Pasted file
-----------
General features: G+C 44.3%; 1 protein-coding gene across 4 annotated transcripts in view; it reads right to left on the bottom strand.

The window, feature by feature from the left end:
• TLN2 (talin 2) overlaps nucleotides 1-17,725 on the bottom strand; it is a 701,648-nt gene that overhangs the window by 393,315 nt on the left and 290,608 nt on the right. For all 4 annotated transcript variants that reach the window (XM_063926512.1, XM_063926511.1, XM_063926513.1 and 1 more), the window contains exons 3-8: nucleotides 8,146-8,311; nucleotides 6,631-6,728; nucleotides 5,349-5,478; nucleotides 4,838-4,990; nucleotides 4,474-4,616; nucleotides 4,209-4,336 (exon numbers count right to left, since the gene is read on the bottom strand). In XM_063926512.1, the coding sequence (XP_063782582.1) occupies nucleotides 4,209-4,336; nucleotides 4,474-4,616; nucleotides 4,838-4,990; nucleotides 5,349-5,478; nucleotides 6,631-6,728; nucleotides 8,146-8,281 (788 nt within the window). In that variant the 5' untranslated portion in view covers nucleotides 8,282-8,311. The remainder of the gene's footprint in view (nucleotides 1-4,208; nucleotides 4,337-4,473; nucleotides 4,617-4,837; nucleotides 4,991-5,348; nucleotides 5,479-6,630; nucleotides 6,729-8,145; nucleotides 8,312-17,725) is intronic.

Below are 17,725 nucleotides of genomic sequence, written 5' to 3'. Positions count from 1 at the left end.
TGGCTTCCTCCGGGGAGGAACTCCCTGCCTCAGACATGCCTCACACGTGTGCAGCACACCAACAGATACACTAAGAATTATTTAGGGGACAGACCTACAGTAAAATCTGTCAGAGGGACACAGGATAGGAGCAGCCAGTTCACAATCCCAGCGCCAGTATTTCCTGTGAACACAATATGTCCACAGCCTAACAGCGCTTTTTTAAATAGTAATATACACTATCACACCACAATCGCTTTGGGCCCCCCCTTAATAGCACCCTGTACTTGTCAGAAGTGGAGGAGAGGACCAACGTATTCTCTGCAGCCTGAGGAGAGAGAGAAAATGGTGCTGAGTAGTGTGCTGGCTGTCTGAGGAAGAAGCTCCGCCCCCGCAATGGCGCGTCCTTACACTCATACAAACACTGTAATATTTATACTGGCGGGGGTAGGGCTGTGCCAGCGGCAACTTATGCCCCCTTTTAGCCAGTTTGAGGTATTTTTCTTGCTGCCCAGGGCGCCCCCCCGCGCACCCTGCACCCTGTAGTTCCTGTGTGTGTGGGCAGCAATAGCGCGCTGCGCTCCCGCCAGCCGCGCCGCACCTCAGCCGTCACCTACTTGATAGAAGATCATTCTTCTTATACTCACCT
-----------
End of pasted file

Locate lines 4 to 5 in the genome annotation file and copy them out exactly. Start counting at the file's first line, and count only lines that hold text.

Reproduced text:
Below are 17,725 nucleotides of genomic sequence, written 5' to 3'. Positions count from 1 at the left end.
TGGCTTCCTCCGGGGAGGAACTCCCTGCCTCAGACATGCCTCACACGTGTGCAGCACACCAACAGATACACTAAGAATTATTTAGGGGACAGACCTACAGTAAAATCTGTCAGAGGGACACAGGATAGGAGCAGCCAGTTCACAATCCCAGCGCCAGTATTTCCTGTGAACACAATATGTCCACAGCCTAACAGCGCTTTTTTAAATAGTAATATACACTATCACACCACAATCGCTTTGGGCCCCCCCTTAATAGCACCCTGTACTTGTCAGAAGTGGAGGAGAGGACCAACGTATTCTCTGCAGCCTGAGGAGAGAGAGAAAATGGTGCTGAGTAGTGTGCTGGCTGTCTGAGGAAGAAGCTCCGCCCCCGCAATGGCGCGTCCTTACACTCATACAAACACTGTAATATTTATACTGGCGGGGGTAGGGCTGTGCCAGCGGCAACTTATGCCCCCTTTTAGCCAGTTTGAGGTATTTTTCTTGCTGCCCAGGGCGCCCCCCCGCGCACCCTGCACCCTGTAGTTCCTGTGTGTGTGGGCAGCAATAGCGCGCTGCGCTCCCGCCAGCCGCGCCGCACCTCAGCCGTCACCTACTTGATAGAAGATCATTCTTCTTATACTCACCT